Prospective employers were advised to speak with not only listed references, but get names of other coworkers, both those who had a favorable & those who had unfavorable opinions of the person looking for a job.

    But isn't there legally only so much a reference can say as well? Or is this a more grey area?

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  5. #32
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    Seems to me more education is being required of various positions ex. what once took a two year degree now requires four.

    IMO This trend in itself is problematic.

    It does relay not aging, but emotional maturity gained with the young adult's entry into full time work. It delays marriage, or at least moving out on one's own & learning to prioritize expenditures. It delays by several years--unless the young person is working full time & attending college part time--saving for retirement. Prioritizing higher education to the point growing up is delayed is not part of a good trend.

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    Quote Originally Posted by Sponge Bob View Post
    Isn't there legally also a limit to what prospective employers can ask of any former employers?

    Every so often I read articles on interview techniques & job search tips for that worst case scenario, should that arise.

    I read the ones oriented towards employers, too.

    There was one this one day on "How to Spot a Potential Sociopath".

    It was interesting. Such a person will talk to the point of overpowering the potential employer to divert from their lack of stability. Particularly if female, if a male interviewee seems to be trying to "butter up" the interviewer, ex I love your hair, that isn't a good sign.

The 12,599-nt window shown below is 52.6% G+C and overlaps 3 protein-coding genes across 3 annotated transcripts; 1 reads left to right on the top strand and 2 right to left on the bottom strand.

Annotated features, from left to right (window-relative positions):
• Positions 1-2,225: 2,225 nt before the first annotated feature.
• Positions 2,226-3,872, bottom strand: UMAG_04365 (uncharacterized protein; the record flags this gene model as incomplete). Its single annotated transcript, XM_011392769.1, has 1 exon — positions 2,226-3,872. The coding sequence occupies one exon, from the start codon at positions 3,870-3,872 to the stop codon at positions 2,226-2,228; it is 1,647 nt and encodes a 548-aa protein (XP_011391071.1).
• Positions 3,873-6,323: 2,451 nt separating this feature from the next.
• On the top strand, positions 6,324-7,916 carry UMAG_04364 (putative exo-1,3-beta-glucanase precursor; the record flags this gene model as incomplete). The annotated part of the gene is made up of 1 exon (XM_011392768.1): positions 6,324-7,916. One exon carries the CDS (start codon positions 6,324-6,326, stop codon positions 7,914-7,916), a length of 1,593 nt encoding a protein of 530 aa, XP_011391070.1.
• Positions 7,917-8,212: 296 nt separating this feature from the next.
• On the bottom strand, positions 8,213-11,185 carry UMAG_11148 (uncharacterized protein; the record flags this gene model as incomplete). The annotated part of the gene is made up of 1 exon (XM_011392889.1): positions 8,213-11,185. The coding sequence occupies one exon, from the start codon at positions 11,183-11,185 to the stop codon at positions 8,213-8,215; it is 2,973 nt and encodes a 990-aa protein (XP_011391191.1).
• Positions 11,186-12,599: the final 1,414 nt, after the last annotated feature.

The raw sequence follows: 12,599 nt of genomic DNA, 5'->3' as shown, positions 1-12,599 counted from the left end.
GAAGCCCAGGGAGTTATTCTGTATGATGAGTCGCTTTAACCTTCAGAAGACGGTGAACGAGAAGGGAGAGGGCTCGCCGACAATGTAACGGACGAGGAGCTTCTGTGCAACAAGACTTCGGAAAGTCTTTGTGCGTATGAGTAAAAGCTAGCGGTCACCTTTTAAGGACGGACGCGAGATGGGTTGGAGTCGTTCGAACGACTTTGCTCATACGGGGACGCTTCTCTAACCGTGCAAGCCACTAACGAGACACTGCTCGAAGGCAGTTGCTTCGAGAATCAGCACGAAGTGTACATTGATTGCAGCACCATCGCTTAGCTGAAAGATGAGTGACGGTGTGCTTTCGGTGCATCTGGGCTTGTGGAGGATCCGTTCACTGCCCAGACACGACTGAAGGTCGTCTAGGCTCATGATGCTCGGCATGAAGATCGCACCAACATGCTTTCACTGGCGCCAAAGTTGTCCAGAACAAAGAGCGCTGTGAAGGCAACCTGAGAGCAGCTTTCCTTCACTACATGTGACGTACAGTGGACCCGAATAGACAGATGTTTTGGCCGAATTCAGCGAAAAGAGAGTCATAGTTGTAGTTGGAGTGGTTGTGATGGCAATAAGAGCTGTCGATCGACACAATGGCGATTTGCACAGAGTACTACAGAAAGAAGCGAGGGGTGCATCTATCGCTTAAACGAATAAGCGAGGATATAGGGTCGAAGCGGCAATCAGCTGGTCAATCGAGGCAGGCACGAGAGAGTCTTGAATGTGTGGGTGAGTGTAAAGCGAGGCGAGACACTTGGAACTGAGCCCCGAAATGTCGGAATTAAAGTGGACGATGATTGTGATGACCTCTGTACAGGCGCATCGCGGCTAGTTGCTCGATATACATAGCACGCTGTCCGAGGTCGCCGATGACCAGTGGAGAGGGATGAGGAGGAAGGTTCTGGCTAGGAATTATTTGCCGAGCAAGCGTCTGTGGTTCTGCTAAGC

Prospective employers were advised to speak with not only listed references, but get names of other coworkers, both those who had a favorable & those who had unfavorable opinions of the person looking for a job.

    But isn't there legally only so much a reference can say as well? Or is this a more grey area?
    My understanding of it is limited to the state university my wife works at. She is only allowed to confirm with an employer that someone she interviews did in fact work at the company they claim and for the dates listed. She is able to ask an employer if they would hire the person again. Other than that, nothing. The employer, of course, if free to volunteer any additional information if they so choose.

    I'm unaware if the same rules apply for other places of business.
    You're messin' with the wrong wolf, baby/Darkness gonna break your light - ​Dorothy, "Missile"

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    Quote Originally Posted by janer View Post
    To the question "What exactly is a living wage", I would say that it's an income that allows a worker to cover rent, food, insurance, transportation and an emergency/retirement fund. I would consider these necessary to a self-supporting worker.